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  • Low back pain

  • Lumbar sprain

  • Mechanical low back pain




  • 724.2 Lumbago

  • 847.2 Sprain of lumbar




  • M54.5 Low back pain

  • S33.5 Sprain of ligaments of lumbar spine




  • Pattern 4F: Impaired Joint Mobility, Motor Function, Muscle Performance, Range Of Motion, and Reflex Integrity Associated with Spinal Disorders



A 35-year-old man presents with complaints of unilateral low back pain on his right side. He explains that the pain increases when he inhales deeply, but cannot recall a mechanism of injury. Upon palpation to the lumbar region, the patient complains of tenderness along the 12th rib running inferiorly to the posterior superior iliac crest. The patient has palpable muscle guarding in this region as well. Postural assessment of the patient indicates slight right lateral flexion. The patient tests negative in straight-leg raise test. The patient’s radiograph, which was ordered by the referring physician, is negative for any fractures or foreign bodies.




  • Quadratus lumborum muscle runs from the posterior superior iliac crest to the 12th rib.

  • Can be unilateral or bilateral depending on mechanism of injury.

  • Tenderness along origin, insertion, and line of muscle.

  • Pain over muscle that radiates with trigger point pattern.

  • May cause respiratory issues due to insertion of the muscle on the 12th rib.

  • Most episodes are self-limiting.

Essentials of Diagnosis

  • Diagnosis made by clinical examination.

  • Use of treatment- or impairment-based classification system is useful to determine evidence-based treatment plan.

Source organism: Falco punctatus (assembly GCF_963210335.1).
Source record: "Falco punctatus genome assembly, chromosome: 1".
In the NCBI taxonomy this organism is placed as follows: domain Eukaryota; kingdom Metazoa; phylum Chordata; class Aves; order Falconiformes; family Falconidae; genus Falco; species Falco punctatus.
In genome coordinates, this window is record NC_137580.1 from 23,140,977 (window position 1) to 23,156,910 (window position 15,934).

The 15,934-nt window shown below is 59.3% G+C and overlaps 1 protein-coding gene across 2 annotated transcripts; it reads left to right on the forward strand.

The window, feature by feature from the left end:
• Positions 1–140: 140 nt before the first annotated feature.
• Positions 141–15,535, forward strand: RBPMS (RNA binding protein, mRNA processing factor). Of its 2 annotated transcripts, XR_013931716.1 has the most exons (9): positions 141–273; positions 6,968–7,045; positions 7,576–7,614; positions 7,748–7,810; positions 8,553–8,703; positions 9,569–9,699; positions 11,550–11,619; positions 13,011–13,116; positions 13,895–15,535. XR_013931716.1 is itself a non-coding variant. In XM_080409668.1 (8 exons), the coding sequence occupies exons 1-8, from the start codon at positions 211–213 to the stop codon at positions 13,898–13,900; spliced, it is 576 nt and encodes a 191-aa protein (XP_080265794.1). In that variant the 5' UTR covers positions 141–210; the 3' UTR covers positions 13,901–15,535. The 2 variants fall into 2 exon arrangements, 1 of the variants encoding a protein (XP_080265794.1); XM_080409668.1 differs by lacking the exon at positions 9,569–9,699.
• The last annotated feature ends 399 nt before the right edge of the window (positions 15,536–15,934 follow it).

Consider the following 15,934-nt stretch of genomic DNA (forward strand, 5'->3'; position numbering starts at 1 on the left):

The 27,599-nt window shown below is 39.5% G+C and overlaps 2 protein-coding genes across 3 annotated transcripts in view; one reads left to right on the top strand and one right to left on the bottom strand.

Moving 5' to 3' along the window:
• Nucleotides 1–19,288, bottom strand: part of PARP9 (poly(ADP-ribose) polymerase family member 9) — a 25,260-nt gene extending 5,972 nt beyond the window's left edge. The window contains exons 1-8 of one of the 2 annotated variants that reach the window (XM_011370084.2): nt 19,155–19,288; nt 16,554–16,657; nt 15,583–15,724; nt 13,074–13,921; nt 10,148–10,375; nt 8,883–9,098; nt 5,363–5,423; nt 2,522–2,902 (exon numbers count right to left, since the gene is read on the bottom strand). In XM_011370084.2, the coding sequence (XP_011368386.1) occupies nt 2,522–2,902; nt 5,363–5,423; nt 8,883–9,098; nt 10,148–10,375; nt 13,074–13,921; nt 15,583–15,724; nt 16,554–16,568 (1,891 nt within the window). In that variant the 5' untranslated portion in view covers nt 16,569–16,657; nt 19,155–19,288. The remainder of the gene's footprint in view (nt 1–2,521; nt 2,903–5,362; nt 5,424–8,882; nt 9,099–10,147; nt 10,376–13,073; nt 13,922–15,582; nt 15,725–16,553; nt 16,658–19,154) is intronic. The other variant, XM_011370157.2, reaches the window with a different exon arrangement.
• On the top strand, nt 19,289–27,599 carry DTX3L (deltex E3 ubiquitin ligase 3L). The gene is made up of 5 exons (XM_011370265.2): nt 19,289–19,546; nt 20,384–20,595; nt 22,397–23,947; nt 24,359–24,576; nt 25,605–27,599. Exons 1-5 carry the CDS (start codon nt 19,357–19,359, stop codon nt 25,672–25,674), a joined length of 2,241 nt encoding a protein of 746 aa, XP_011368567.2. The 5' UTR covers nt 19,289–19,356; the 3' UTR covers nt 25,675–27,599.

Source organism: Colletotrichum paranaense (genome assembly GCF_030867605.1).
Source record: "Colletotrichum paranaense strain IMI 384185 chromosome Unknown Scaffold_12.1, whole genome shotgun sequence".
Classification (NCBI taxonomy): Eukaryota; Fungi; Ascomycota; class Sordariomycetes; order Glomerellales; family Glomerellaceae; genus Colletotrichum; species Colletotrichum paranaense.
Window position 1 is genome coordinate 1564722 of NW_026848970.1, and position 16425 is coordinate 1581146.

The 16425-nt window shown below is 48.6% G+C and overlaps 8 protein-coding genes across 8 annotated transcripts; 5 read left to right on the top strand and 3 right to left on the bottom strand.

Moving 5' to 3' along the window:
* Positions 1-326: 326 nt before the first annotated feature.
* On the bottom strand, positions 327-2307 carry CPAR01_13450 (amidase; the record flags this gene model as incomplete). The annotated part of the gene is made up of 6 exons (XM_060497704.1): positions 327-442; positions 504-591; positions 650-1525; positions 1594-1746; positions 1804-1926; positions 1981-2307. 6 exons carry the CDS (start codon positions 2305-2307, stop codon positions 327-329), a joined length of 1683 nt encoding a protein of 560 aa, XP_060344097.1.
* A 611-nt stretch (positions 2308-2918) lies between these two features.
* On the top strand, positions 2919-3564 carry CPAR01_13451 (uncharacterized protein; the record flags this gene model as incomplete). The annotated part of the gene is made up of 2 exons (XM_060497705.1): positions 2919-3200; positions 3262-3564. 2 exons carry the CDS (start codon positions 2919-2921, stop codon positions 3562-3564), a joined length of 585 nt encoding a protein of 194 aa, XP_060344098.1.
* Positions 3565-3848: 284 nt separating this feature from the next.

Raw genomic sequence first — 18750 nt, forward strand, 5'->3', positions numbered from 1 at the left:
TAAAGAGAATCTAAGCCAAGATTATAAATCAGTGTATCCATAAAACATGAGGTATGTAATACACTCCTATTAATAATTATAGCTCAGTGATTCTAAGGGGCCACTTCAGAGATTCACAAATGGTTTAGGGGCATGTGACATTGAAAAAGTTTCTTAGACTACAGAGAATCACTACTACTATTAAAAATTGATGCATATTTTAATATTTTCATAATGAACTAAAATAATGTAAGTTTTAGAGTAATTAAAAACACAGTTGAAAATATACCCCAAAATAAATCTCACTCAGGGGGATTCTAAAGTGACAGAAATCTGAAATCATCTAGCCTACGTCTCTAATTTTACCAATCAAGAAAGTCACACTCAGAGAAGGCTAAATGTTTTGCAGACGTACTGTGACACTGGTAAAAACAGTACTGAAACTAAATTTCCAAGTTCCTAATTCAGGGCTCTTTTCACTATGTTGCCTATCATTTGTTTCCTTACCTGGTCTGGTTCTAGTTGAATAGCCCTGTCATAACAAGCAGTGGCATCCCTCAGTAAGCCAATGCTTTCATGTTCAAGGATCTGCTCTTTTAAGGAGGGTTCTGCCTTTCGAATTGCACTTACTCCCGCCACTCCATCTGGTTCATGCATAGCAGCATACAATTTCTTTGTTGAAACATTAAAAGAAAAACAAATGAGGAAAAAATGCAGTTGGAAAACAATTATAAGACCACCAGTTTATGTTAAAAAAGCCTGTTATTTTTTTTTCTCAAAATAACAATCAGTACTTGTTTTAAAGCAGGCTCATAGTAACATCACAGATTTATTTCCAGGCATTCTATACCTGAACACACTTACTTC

• Reproduction of symptoms in specific postures and activities.

  • Rule out systemic disease (red and yellow flags).

FIGURE 138-1

Prone progression. (From Dutton M. Dutton’s Orthopaedic Examination, Evaluation, and Intervention. 3rd ed. Copyright © The McGraw-Hill Companies, Inc. All rights reserved.)

Graphic Jump Location
General Considerations

  • Presentation may vary significantly based on anatomical structures and psychosocial factors.

  • Often difficult to determine pathoanatomical cause of pain.

  • Poor spinal alignment, scoliosis, and 12th-rib dysfunction can cause irritation of muscle by altering the length–tension ratio.


  • May be specific to athletes, younger populations prone to extreme spinal movements.





  • Pain lateral to lumbar spine between 12th rib and iliac crest that can be mechanically reproduced

  • Unilateral or bilateral pain along length of muscle or attachment

  • Lumbar segmental and 12th-rib hypomobility

  • Respiratory limitations

  • Difficulty with lumbar spine ROM

  • Often associated with poor body mechanics, core-muscle weakness, and postural deviations

Functional Implications

  • May be a leading cause of occupational disability

  • May impede ability to perform ADLs/IADLs


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